FERNDALE — Residents looking to get tested for sexually transmitted diseases can now come to Affirmations Monday through Saturday to receive a variety of checkups in a safe, friendly environment without paying a dime.
Affirmations — the state’s largest community center for lesbian, gay, bisexual and transgender (LGBT) people and their allies, located in downtown Ferndale at 290 W. Nine Mile Road — began offering the tests to local adults and youth earlier this month. All testing is free, confidential and anonymous, and is conducted by trained and certified staff.
The checkups are being provided to the community thanks to a partnership between Affirmations, the Ferndale-based Michigan AIDS Coalition, the Detroit-based AIDS Partnership Michigan and the Oakland County Health Division.
According to Johnny Jenkins, director of programs for Affirmations, “These are strategic partnerships to help us prevent the spread of STDs within the LGBT community in southeast Oakland County. We’ve been talking about expanding our HIV and AIDS testing for several months now, so it feels good to be making it happen. Increasing these health services is a huge part of our commitment to reducing STDs among the most vulnerable people in our community.”
HIV and syphilis testing will be held on Monday and Wednesday evenings from 6-9 p.m. and will be conducted by the Michigan AIDS Coalition. The organization will also offer youth-specific HIV testing on the second, third and fourth Fridays of the month from 7:30-9 p.m.
AIDS Partnership Michigan will conduct HIV testing for individuals and couples on Thursday evenings from 5:30-8 p.m. and on Saturday afternoons from 1-2:30 p.m. In addition, the group will provide HIV testing for youth patients on the first Friday of the month from 7:30-9 p.m.
Finally, the Oakland County Health Division will conduct HIV, syphilis, gonorrhea, chlamydia and trichomoniasis testing on the second Tuesday of the month from 6-9 p.m.
Jenkins pointed out that Affirmations’ expanded testing services already seem to be making an impact. “Just this month, we’ve seen a huge increase in the number of people coming in to get tested,” he said. “Free counseling is also available for all those who test positive and want to talk to someone, so they don’t have to go through this alone.”
Terry Ryan, CEO of the Michigan AIDS Coalition, was glad to be able to partner with other like-minded organizations to provide more free testing for HIV and other STDs.
“Affirmations was getting an increase in requests for these tests, so we decided to boost our hours of operation,” he said. “A lot of people still don’t even know that they offer these services over there. This is a great opportunity for us to do a better job of reaching our target audience and helping as many people as possible get tested.”
Ryan explained that the demographics of the HIV-positive population has been shifting in recent years. While the majority of those contracting the disease used to be gay white males, current trends include a greater number of African-American men and transgender people.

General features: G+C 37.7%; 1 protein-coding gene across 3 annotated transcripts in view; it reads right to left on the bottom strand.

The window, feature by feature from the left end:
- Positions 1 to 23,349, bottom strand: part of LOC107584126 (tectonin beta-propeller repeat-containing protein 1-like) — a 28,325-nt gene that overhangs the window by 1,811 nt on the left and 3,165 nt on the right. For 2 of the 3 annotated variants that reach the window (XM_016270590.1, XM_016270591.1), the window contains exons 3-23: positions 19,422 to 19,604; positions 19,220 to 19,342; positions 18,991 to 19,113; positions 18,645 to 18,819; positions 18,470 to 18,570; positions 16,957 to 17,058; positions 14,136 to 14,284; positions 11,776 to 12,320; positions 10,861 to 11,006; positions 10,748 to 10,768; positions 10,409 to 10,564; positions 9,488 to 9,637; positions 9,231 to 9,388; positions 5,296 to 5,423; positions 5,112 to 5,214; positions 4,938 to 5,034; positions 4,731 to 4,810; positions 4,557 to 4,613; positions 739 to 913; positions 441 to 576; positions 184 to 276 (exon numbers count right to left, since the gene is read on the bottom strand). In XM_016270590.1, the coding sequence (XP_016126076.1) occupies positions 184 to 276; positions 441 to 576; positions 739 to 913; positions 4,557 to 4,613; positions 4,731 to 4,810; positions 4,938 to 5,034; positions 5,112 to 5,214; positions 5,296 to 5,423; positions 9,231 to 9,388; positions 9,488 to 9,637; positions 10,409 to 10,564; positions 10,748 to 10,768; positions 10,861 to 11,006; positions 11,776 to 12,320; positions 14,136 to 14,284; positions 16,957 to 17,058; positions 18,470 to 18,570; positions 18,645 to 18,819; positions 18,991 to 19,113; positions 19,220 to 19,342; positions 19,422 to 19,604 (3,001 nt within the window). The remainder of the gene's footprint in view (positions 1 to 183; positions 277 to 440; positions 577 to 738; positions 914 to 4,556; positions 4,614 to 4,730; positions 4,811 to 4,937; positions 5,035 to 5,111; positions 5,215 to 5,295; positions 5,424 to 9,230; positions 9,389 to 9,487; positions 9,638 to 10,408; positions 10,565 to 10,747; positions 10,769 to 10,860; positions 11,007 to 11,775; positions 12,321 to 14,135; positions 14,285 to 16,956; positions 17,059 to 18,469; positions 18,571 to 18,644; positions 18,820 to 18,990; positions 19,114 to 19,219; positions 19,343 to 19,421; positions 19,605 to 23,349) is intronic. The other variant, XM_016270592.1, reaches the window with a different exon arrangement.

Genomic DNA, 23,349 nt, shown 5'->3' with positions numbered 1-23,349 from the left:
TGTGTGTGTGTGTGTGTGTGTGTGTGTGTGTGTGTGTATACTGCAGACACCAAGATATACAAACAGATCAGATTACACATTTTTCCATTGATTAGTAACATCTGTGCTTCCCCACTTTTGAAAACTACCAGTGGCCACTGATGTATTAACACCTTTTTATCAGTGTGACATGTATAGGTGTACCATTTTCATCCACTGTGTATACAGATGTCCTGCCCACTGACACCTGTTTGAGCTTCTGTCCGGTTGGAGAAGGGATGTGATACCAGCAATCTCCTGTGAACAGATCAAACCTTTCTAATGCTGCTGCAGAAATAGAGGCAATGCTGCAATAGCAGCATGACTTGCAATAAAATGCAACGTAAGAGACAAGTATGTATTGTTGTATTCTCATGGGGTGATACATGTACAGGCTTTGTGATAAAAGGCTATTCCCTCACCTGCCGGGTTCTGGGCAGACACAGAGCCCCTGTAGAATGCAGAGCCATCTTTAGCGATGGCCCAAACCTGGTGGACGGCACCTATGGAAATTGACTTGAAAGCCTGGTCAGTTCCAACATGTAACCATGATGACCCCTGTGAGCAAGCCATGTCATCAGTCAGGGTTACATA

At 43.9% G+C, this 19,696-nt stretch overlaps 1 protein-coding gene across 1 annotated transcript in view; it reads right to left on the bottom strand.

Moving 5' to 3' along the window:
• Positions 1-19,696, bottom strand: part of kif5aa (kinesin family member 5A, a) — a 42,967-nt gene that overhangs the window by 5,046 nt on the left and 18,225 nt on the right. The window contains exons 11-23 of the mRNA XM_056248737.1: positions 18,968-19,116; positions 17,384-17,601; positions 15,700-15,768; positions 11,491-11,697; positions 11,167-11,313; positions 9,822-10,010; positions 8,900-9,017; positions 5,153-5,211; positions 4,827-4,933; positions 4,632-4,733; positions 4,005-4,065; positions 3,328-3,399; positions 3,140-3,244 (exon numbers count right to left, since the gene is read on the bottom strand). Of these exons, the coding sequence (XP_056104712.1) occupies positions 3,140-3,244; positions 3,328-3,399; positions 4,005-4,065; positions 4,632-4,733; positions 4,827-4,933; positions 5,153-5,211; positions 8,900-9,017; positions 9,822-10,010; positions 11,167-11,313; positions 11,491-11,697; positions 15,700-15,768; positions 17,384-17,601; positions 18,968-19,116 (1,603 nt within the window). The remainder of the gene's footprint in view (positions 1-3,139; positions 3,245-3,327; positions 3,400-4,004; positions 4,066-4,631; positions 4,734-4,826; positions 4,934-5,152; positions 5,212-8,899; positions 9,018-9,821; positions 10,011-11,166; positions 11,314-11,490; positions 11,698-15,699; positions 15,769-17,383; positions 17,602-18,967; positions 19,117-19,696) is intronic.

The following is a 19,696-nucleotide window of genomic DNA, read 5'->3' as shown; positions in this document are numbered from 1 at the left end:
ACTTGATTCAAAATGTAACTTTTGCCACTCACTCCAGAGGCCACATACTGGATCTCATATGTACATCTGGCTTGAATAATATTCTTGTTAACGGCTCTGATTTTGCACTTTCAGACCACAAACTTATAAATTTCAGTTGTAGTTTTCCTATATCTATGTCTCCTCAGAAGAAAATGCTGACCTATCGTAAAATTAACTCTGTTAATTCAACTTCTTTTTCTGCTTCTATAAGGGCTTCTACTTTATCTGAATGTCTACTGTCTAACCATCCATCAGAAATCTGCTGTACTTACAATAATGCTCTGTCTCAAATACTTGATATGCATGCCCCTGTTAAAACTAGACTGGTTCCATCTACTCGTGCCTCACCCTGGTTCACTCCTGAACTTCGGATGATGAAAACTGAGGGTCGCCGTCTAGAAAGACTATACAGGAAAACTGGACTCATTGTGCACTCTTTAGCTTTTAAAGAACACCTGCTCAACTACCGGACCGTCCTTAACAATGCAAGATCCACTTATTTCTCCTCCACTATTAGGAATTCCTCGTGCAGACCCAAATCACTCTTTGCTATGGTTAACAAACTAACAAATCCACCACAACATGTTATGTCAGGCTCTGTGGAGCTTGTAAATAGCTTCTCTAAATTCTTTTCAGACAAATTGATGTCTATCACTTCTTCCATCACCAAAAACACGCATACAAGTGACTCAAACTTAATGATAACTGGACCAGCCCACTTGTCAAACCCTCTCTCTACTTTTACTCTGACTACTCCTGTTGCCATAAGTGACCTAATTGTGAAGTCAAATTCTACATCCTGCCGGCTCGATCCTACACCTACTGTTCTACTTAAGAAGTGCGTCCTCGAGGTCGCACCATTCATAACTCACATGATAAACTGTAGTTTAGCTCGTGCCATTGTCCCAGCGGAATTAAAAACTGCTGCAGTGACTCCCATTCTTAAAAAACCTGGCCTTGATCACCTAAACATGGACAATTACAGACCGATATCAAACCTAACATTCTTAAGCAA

There is also the issue of the original generation of HIV/AIDS advocates from the late ’80s and early ’90s moving on from the cause. He noted that, unlike 20 years ago, young people who contract the virus often do not know anyone else who has it, or who has died from it, so they are not as informed about the dangers of the disease.
“Now we have to re-educate a new generation about the importance of getting tested for HIV and AIDS and preventing it from spreading to others in the community,” Ryan said. “There is the perception out there that we have such great HIV/AIDS medication now that can increase people’s life span and improve their quality of life, so if people don’t feel sick, they don’t even bother to get tested. That has greatly reduced the level of alarm over this disease to the point where people are underestimating it.”
In addition, Ryan and Jenkins noted that there is still a stigma associated with HIV and AIDS in which people are reluctant to admit that they have it for fear that it will have a negative impact on their personal and professional lives. Consequently, many of those who are infected will keep it a secret from even their closest family and friends.
“For whatever reason, there is still the problem of criminalizing people with HIV/AIDS, so many of them are afraid to come in and get tested,” Jenkins said. “A lot of organizations are not having the conversation about this disease anymore, but we want to re-engage people so that this issue doesn’t just get pushed aside. As leaders of the LGBT community, we are always encouraging people to come in and get tested if they think they need it. Even people who do not identify as LGBT are welcome — we open our doors to everyone.”
For more information on STD testing at Affirmations, call (248) 398-7105 or visit the website www.goaffirmations.org.
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